Tanneret al.then proceeded to examine the reaction in more detail, expecting to verify acetate as one of its products. In- stead they found that the cleaved acetyl group is transferred to a molecule whose mass matches that predicted for acetyl- ADP ribose. Because many NAD-depen- dent enzymes are believed to form an oxo-carbenium ADP-ribose cation through nicotinamide release, the authors suggest that the acetyl product in their reactions is 1-O-acetyl-ADP ribose, an apparently novel compound. They pro- pose two alternative mechanisms to ex- plain the formation of this product (see figure 4 of their paper) that cannot be distinguished at present. Finally, Tanneret al.also suggest a plausible explanation for the ADP-ribosylation activity of Sir2 fam- ily proteins, which in any event appears to be considerably less robust than its deacetylation activity, and is in fact unde- tectable under their conditions. They point out that ADP-ribose transfer to pro- tein might be a side reaction resulting from an uncoupling of the intrinsic reac- tion in the presence of extremely high concentrations of an alternative acceptor, such as reactive protein side chains.

The present study provokes a number of intriguing biological questions. The first one raised by Tanneret al.is: why do Sir2 family enzymes couple deacetylation to the production of 1-O-acetyl-ADP ribose?

One interesting possibility they suggest is that this molecule serves as an effector of other related enzymatic processes. An

equally pressing question relates to the significance of the NAD dependence of the Sir2 family deacetylase activity. A recent report (15) shows that mutation of the yeastNPT1gene, which is required for NAD synthesis through a salvage pathway, reduces both intracellular NAD levels and silencing. This raises the possibility that silencing might be modulated in wild-type cells by physiological conditions that alter the cellular energy state. Significantly, very recent observations by Guarente and colleagues (16, 17) show that caloric re- striction in yeast increases lifespan through a SIR2- and NPT1-dependent pathway. Taken together, these observa- tions suggest the intriguing possibility that Sir2p is a molecular link in a pathway connecting the cellular energy state to chromatin effects that control lifespan.

Another interesting question is whether the free energy of NAD cleavage is used by Sir2p to perform work, for example in some form of nucleosome remodeling, or in the assembly of a functional Sir2

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4 complex (18). What is known about the biological role of other Sir2 family mem- bers? Genetic studies in yeast (9) and the existence of cytoplasmic Sir2 family mem- bers and homologs in bacteria and Ar- chaea (19) all point to diverse functions and deacetylase targets. This fact alone suggests that reversible acetylation, now a well-characterized histone modification, may be a much more general protein regulatory mechanism than previously ap- preciated. Characterizing the mechanisms that determine the target specificity of Sir2 family enzymes will be an important challenge. In this regard, it should be pointed out that there is still no direct evidence that histones are the actual (or only) Sir2p substrate, nor is a role for ADP ribosylation ruled out. Sir2p itself poses another interesting problem, because it carries out a set of still poorly understood, but clearly Sir3- and Sir4-independent functions in the nucleolus related to sup- pression of recombination, transcriptional silencing, and aging (reviewed in ref. 17).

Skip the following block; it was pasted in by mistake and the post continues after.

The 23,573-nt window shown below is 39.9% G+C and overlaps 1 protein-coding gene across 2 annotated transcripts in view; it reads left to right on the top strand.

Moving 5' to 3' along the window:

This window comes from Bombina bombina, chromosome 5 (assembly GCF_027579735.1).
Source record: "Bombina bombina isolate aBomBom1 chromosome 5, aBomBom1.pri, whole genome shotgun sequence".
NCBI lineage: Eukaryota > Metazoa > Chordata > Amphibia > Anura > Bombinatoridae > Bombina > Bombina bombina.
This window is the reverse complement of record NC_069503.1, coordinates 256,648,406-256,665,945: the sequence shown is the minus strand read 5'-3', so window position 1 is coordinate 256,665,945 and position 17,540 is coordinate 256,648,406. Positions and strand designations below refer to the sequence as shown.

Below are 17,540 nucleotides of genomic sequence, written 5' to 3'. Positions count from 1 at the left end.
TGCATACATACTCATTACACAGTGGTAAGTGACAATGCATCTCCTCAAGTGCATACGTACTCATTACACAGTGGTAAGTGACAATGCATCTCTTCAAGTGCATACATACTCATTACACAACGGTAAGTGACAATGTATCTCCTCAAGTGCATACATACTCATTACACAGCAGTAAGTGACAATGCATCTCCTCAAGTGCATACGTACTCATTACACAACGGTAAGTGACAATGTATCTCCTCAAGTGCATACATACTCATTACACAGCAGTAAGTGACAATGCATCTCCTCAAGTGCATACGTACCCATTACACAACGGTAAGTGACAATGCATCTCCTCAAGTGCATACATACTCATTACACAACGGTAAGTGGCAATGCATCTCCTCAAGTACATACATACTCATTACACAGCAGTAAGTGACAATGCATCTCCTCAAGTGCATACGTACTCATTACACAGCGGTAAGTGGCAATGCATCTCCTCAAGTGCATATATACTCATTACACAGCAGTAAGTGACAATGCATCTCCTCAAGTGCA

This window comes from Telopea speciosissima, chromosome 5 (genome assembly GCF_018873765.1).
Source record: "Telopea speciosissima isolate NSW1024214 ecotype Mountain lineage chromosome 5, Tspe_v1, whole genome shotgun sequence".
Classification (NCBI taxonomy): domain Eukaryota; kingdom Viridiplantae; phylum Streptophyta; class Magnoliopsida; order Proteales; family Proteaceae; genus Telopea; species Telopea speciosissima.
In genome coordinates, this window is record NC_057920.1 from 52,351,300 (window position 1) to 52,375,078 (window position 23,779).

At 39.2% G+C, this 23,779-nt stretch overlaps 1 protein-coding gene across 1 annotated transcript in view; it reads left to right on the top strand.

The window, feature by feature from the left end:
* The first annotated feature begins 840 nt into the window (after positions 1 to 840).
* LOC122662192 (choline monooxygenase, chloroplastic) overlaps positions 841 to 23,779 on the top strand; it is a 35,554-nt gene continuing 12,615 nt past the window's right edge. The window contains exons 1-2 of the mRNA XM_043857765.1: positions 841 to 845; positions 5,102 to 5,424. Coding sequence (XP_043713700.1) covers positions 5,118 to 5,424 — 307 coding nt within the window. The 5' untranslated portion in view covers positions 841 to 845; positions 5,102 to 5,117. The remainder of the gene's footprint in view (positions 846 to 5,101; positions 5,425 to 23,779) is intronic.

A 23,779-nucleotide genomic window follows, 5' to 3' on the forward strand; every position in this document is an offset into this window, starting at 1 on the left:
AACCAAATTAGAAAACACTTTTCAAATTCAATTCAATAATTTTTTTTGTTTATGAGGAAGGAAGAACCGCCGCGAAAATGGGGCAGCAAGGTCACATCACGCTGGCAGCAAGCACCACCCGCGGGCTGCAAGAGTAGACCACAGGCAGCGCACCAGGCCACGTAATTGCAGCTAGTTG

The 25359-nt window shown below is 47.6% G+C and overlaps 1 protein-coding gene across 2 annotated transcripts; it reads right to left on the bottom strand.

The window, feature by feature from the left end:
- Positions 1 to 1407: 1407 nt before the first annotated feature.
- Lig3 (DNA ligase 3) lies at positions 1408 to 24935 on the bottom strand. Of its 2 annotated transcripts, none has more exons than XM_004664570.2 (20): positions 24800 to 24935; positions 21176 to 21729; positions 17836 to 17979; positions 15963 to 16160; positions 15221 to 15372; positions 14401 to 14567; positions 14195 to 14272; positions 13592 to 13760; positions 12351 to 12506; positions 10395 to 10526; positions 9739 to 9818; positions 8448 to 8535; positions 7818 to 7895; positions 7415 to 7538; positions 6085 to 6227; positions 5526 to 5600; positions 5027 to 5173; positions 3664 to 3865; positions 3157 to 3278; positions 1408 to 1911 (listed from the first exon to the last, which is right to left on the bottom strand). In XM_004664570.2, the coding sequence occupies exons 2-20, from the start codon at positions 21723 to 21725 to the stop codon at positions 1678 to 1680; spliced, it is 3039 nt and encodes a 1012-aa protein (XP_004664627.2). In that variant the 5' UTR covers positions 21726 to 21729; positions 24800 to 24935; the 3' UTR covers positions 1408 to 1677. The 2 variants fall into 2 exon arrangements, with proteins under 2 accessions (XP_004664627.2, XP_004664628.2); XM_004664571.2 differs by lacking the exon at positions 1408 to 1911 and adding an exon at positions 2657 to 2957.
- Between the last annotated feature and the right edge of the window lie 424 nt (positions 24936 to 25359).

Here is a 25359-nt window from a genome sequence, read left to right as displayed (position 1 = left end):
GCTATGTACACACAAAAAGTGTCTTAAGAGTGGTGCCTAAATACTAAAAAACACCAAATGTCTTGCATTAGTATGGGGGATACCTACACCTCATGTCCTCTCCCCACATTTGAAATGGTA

Recent studies indicate that Sir2p’s nucle- olar role can be genetically separated from its telomeric and mating-type silencing functions (20), but the mechanisms under- lying its targeting to different sites are still not clear. What is clear, though, is that the discovery of a novel Sir2 family enzymatic function will motivate intensive research into these and many other interesting bi- ological questions.

I thank G. Cuperus for comments, N. Roeggli for the figure, and the Swiss National Fund and the Canton of Geneva for support.

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Fig. 1. Molecular model for silencing at HM mat- ing-type loci and telomeres. Silencing is initiated by DNA-binding proteins [Rap1p and origin recogni- tion complex (ORC), or Rap1p and Ku] that coop- erate to recruit SIR protein complexes. These histone-interacting SIR complexes then assemble along adjacent nucleosomal DNA, masking or in some other way altering the nearby chromatin. At telomeres, where silencing is unstable, or varie- gated, recruitment of SIRs is negatively regulated by the RIF proteins

Shore PNASDecember 19, 2000vol. 97no. 2614031

COMMENTARY

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14032www.pnas.org Shore